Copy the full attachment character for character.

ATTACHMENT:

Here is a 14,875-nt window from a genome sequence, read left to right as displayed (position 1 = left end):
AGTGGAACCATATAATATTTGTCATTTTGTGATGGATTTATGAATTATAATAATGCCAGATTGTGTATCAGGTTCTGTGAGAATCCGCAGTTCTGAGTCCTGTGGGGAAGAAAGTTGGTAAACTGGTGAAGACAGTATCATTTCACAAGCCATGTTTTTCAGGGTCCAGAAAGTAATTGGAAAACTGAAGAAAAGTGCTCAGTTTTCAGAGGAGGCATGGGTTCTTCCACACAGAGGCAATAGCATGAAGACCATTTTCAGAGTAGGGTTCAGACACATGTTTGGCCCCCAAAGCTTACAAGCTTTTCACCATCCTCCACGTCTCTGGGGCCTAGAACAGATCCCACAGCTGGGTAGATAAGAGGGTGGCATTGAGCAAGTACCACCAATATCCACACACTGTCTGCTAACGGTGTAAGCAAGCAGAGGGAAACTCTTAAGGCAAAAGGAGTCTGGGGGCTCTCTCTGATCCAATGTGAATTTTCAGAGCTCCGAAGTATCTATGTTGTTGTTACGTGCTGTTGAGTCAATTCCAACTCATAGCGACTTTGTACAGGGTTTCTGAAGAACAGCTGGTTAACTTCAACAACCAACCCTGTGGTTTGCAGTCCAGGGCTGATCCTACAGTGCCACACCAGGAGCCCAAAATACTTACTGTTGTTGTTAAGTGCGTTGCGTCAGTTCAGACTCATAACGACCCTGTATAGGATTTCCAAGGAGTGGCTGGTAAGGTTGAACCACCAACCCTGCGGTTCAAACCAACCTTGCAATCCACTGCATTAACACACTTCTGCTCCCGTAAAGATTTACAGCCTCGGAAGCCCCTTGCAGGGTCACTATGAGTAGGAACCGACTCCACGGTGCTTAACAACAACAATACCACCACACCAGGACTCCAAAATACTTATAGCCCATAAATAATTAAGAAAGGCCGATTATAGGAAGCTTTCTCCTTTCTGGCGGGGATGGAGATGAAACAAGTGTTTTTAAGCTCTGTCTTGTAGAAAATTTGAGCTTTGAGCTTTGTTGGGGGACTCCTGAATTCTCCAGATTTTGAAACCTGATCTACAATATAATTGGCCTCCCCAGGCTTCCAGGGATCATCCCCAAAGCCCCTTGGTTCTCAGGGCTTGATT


Here is a 14,875-nt window from a genome sequence, read left to right as displayed (position 1 = left end):
AGTGGAACCATATAATATTTGTCATTTTGTGATGGATTTATGAATTATAATAATGCCAGATTGTGTATCAGGTTCTGTGAGAATCCGCAGTTCTGAGTCCTGTGGGGAAGAAAGTTGGTAAACTGGTGAAGACAGTATCATTTCACAAGCCATGTTTTTCAGGGTCCAGAAAGTAATTGGAAAACTGAAGAAAAGTGCTCAGTTTTCAGAGGAGGCATGGGTTCTTCCACACAGAGGCAATAGCATGAAGACCATTTTCAGAGTAGGGTTCAGACACATGTTTGGCCCCCAAAGCTTACAAGCTTTTCACCATCCTCCACGTCTCTGGGGCCTAGAACAGATCCCACAGCTGGGTAGATAAGAGGGTGGCATTGAGCAAGTACCACCAATATCCACACACTGTCTGCTAACGGTGTAAGCAAGCAGAGGGAAACTCTTAAGGCAAAAGGAGTCTGGGGGCTCTCTCTGATCCAATGTGAATTTTCAGAGCTCCGAAGTATCTATGTTGTTGTTACGTGCTGTTGAGTCAATTCCAACTCATAGCGACTTTGTACAGGGTTTCTGAAGAACAGCTGGTTAACTTCAACAACCAACCCTGTGGTTTGCAGTCCAGGGCTGATCCTACAGTGCCACACCAGGAGCCCAAAATACTTACTGTTGTTGTTAAGTGCGTTGCGTCAGTTCAGACTCATAACGACCCTGTATAGGATTTCCAAGGAGTGGCTGGTAAGGTTGAACCACCAACCCTGCGGTTCAAACCAACCTTGCAATCCACTGCATTAACACACTTCTGCTCCCGTAAAGATTTACAGCCTCGGAAGCCCCTTGCAGGGTCACTATGAGTAGGAACCGACTCCACGGTGCTTAACAACAACAATACCACCACACCAGGACTCCAAAATACTTATAGCCCATAAATAATTAAGAAAGGCCGATTATAGGAAGCTTTCTCCTTTCTGGCGGGGATGGAGATGAAACAAGTGTTTTTAAGCTCTGTCTTGTAGAAAATTTGAGCTTTGAGCTTTGTTGGGGGACTCCTGAATTCTCCAGATTTTGAAACCTGATCTACAATATAATTGGCCTCCCCAGGCTTCCAGGGATCATCCCCAAAGCCCCTTGGTTCTCAGGGCTTGATT